It can be difficult to distance ourselves from technology, considering it essentially permeates every aspect of our lives. Though it might be impossible to completely live tech-free, there are many methods you can implement into your life to reduce your use of your phone or laptop which might be beneficial to your lifestyle.
Turning off notifications is one way which prevents you from constantly glancing at your phone. This doesn’t mean turning off your notifications for everything, that would likely impede your life more than benefit it, but you can disable notifications for specific apps instead. Phones decrease the amount of sleep we get too. Simply keeping your phone charged in another room and not looking at it for an hour before you go to bed will help you fall asleep quicker. Sticking with screen time limits can also be beneficial, and will give you more time throughout the day to do the things you always say you’ll get around to doing eventually.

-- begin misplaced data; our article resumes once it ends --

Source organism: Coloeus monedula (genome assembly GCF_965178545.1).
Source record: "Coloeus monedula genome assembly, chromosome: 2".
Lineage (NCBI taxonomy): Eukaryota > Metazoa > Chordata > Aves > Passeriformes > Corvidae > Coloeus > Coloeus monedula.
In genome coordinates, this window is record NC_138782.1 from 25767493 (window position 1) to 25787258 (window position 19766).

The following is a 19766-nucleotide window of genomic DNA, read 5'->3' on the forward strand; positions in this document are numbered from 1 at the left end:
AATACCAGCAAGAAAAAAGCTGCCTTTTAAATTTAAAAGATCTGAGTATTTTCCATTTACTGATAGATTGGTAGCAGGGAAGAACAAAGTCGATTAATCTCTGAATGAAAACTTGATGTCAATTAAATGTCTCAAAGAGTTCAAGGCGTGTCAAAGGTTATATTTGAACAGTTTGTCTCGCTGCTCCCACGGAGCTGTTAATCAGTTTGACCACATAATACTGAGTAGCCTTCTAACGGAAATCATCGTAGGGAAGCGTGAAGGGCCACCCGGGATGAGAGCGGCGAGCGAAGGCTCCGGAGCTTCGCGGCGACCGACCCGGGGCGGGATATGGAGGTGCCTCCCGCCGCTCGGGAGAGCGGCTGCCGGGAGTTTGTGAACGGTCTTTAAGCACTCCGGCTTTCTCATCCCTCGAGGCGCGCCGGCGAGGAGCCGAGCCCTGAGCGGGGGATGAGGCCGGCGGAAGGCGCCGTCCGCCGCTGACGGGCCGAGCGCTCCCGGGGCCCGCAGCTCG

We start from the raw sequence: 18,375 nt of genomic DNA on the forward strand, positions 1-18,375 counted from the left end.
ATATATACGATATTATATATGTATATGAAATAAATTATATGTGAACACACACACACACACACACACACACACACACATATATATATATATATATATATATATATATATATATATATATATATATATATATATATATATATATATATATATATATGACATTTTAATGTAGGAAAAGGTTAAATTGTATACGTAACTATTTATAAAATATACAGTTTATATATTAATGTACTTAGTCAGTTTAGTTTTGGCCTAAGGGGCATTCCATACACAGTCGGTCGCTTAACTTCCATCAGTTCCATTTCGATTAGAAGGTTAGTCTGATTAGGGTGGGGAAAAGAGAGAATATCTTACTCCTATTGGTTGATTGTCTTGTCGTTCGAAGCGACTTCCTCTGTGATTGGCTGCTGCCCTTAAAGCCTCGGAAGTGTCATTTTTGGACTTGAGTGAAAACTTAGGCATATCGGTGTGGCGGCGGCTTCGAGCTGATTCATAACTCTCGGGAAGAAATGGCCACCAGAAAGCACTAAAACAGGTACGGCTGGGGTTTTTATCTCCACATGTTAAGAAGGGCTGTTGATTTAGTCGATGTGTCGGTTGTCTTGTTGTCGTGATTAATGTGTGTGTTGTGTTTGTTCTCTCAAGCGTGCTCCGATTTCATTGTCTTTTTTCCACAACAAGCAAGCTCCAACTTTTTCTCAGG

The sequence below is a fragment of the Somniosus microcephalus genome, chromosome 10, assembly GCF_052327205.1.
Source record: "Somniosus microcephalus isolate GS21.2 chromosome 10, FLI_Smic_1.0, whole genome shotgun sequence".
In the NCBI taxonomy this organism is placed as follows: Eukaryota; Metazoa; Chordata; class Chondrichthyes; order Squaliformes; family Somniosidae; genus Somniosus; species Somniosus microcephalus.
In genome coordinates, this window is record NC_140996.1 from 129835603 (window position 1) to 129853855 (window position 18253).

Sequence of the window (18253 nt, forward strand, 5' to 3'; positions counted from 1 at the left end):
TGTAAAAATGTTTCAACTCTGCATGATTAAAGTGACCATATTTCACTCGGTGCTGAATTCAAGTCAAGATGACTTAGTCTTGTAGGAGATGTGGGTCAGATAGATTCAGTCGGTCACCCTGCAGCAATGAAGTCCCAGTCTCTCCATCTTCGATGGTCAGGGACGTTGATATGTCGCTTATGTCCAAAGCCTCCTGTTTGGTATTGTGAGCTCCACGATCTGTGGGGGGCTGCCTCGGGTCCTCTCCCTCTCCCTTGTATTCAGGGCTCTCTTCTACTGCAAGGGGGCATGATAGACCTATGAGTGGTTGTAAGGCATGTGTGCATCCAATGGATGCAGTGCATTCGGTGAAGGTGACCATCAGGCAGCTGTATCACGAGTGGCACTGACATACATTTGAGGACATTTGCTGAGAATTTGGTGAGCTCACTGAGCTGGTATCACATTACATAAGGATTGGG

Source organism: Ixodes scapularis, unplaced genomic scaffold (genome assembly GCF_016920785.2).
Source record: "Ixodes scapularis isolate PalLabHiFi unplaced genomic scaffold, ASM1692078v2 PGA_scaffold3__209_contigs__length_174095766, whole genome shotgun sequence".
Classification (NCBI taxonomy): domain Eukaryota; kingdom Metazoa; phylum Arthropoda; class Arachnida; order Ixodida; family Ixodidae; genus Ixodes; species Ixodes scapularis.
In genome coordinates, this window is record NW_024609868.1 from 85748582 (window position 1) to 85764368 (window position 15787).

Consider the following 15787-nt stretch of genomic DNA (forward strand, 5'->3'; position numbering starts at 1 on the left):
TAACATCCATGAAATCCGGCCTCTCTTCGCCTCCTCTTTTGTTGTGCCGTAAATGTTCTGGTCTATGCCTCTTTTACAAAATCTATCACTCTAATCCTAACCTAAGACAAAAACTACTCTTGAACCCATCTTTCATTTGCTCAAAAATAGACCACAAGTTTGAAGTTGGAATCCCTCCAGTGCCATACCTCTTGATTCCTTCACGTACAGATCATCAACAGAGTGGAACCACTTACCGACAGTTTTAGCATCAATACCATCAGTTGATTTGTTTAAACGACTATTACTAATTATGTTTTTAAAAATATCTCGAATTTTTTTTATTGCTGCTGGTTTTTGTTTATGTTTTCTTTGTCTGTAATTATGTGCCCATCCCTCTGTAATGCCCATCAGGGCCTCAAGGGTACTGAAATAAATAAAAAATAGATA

Worth wondering is if this age of sharing will eventually reach its crescendo? Will we, as people, tire of the oversharing and constant networking we all participate in? Throughout the years, history has shown things come and go in waves. Is the same likely of the social media platforms we devote ourselves to day in, day out. Will there reach a period when the constant sharing slowly dwindles out to become nothing? Is there the possibility that we will revert back to a society which shares the bare minimum with one another? This may be entirely unrealistic, given how technology is constantly evolving to facilitate the invention of even more technology, but it’s not impossible.
What do you think? In this age of overexposure, are we leading ourselves to an era of secrecy, where we try hard to keep the workings of our daily lives hidden from one another? If you have any opinions on this, feel free to email firstname.lastname@example.org with your thoughts.